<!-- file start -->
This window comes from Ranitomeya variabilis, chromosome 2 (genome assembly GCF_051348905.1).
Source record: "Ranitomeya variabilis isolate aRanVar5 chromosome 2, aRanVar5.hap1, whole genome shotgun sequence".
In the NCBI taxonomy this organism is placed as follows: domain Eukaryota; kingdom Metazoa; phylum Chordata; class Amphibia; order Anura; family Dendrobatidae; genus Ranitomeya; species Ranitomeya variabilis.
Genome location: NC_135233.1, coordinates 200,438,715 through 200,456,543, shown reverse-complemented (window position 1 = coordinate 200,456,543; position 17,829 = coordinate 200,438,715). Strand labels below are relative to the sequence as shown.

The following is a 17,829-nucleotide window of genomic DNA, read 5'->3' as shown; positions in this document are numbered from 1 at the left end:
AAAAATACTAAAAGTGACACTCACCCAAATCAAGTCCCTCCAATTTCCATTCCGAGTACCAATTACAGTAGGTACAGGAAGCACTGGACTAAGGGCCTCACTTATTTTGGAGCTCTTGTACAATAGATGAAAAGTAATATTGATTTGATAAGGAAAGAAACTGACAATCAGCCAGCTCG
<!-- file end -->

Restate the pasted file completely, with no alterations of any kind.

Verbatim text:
This window comes from Ranitomeya variabilis, chromosome 2 (genome assembly GCF_051348905.1).
Source record: "Ranitomeya variabilis isolate aRanVar5 chromosome 2, aRanVar5.hap1, whole genome shotgun sequence".
In the NCBI taxonomy this organism is placed as follows: domain Eukaryota; kingdom Metazoa; phylum Chordata; class Amphibia; order Anura; family Dendrobatidae; genus Ranitomeya; species Ranitomeya variabilis.
Genome location: NC_135233.1, coordinates 200,438,715 through 200,456,543, shown reverse-complemented (window position 1 = coordinate 200,456,543; position 17,829 = coordinate 200,438,715). Strand labels below are relative to the sequence as shown.

The following is a 17,829-nucleotide window of genomic DNA, read 5'->3' as shown; positions in this document are numbered from 1 at the left end:
AAAAATACTAAAAGTGACACTCACCCAAATCAAGTCCCTCCAATTTCCATTCCGAGTACCAATTACAGTAGGTACAGGAAGCACTGGACTAAGGGCCTCACTTATTTTGGAGCTCTTGTACAATAGATGAAAAGTAATATTGATTTGATAAGGAAAGAAACTGACAATCAGCCAGCTCG